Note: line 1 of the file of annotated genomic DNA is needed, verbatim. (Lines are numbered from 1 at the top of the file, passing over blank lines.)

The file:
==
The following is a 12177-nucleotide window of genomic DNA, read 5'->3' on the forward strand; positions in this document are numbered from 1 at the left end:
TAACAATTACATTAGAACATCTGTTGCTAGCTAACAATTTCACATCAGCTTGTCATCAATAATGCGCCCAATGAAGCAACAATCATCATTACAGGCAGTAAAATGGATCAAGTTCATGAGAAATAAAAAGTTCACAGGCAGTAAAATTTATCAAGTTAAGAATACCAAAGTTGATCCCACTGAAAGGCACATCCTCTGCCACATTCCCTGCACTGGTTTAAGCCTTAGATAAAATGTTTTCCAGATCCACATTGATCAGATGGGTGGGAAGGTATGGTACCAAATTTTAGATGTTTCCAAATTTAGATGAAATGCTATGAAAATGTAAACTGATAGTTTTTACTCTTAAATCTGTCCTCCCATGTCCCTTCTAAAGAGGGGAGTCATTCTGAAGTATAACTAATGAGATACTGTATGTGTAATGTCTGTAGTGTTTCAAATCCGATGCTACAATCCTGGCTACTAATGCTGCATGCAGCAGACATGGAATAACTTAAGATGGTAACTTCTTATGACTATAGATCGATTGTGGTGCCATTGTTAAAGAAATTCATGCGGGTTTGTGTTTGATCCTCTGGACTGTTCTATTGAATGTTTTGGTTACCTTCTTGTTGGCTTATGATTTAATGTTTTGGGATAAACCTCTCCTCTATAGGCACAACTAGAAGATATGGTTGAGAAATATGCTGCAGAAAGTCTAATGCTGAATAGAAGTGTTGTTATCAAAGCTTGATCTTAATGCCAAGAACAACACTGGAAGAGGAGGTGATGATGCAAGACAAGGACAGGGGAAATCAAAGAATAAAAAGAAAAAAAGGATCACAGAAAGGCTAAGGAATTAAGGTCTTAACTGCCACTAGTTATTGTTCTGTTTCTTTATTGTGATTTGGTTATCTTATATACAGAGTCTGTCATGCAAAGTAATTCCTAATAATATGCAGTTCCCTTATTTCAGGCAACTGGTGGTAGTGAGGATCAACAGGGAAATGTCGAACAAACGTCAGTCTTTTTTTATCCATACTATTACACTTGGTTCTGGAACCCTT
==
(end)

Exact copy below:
The following is a 12177-nucleotide window of genomic DNA, read 5'->3' on the forward strand; positions in this document are numbered from 1 at the left end: